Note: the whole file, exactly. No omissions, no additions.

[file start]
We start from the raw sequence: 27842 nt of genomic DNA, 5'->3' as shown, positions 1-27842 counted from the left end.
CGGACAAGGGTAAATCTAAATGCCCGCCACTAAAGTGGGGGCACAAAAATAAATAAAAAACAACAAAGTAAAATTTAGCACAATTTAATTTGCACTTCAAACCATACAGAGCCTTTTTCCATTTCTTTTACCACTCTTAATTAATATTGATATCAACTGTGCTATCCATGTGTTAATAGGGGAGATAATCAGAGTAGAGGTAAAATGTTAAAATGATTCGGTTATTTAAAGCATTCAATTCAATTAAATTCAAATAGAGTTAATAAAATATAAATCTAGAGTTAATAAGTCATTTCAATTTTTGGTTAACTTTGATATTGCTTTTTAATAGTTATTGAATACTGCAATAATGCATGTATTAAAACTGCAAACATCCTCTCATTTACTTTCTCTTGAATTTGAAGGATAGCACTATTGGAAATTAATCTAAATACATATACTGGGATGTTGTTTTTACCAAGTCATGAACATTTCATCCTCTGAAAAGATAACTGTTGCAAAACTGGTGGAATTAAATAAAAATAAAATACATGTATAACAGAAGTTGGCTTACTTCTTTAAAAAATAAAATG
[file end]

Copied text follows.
We start from the raw sequence: 27842 nt of genomic DNA, 5'->3' as shown, positions 1-27842 counted from the left end.
CGGACAAGGGTAAATCTAAATGCCCGCCACTAAAGTGGGGGCACAAAAATAAATAAAAAACAACAAAGTAAAATTTAGCACAATTTAATTTGCACTTCAAACCATACAGAGCCTTTTTCCATTTCTTTTACCACTCTTAATTAATATTGATATCAACTGTGCTATCCATGTGTTAATAGGGGAGATAATCAGAGTAGAGGTAAAATGTTAAAATGATTCGGTTATTTAAAGCATTCAATTCAATTAAATTCAAATAGAGTTAATAAAATATAAATCTAGAGTTAATAAGTCATTTCAATTTTTGGTTAACTTTGATATTGCTTTTTAATAGTTATTGAATACTGCAATAATGCATGTATTAAAACTGCAAACATCCTCTCATTTACTTTCTCTTGAATTTGAAGGATAGCACTATTGGAAATTAATCTAAATACATATACTGGGATGTTGTTTTTACCAAGTCATGAACATTTCATCCTCTGAAAAGATAACTGTTGCAAAACTGGTGGAATTAAATAAAAATAAAATACATGTATAACAGAAGTTGGCTTACTTCTTTAAAAAATAAAATG